If you’re unsure what your ideal sleep number is, play around with setting an alarm so you get 7.5 hours and nine hours of sleep to start, corresponding to five and six sleep cycles, respectively. Note how you feel upon waking, and track your findings in a sleep diary. Add details about what time you got in bed, what time you woke up, what you did in the hours leading up to bed, and what (and when) you ate the night before to get a more complete picture of the habits that enhance or harm your sleep.

Once you find your ideal number—or ideal range—stick to it! When it comes to sleep, the experts stress that consistency is key. That means going to bed and waking up at around the same time every day, even on weekends. Pelayo adds that it’s important to leave yourself some wiggle room, too. So if you know you need 7.5 hours of sleep to function at your best, don’t get into bed exactly 7.5 hours before your alarm is set to go off.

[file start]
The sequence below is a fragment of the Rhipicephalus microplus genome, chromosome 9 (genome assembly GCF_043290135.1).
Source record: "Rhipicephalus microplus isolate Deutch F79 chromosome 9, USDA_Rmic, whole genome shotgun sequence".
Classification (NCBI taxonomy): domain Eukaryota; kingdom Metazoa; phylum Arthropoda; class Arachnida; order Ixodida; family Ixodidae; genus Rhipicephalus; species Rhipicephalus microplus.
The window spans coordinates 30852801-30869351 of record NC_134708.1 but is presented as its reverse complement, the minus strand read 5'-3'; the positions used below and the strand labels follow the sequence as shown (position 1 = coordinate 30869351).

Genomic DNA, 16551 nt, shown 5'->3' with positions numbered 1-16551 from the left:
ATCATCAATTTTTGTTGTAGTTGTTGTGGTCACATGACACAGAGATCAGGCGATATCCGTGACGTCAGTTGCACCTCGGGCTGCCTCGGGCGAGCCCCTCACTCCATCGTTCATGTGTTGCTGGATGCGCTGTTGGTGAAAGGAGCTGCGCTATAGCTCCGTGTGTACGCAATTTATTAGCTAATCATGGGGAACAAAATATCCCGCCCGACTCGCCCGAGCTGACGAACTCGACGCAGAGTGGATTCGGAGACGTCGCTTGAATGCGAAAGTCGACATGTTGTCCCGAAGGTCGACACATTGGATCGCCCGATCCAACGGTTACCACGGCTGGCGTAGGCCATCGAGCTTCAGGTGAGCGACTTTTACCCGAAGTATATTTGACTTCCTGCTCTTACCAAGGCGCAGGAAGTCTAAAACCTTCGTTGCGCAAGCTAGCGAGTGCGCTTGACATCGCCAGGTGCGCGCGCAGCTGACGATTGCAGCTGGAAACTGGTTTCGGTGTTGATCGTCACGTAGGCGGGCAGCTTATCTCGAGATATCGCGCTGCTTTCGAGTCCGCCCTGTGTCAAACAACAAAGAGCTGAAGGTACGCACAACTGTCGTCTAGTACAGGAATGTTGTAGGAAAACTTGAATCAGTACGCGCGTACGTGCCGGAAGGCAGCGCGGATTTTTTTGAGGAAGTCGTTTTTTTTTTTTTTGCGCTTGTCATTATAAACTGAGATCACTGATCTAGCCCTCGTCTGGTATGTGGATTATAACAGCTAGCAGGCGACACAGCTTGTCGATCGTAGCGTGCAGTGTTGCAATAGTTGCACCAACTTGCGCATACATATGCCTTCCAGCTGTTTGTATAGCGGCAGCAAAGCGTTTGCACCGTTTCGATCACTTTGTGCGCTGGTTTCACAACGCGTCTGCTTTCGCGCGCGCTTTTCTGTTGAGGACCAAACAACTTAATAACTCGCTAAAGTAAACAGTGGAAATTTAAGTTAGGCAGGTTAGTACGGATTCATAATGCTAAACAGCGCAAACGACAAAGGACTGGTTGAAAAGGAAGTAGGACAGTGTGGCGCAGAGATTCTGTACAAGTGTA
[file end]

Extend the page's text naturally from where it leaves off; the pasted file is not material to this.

“As you get older and life gets more complicated, you learn the amount of sleep you need, and that’s what you home in on,” he says, adding that constantly teetering on a razor’s edge like this can make you more vulnerable to the unfortunate side effects of a night of poor sleep. “If you always sleep as little as possible and then don’t sleep, the next day you’re a basket case.”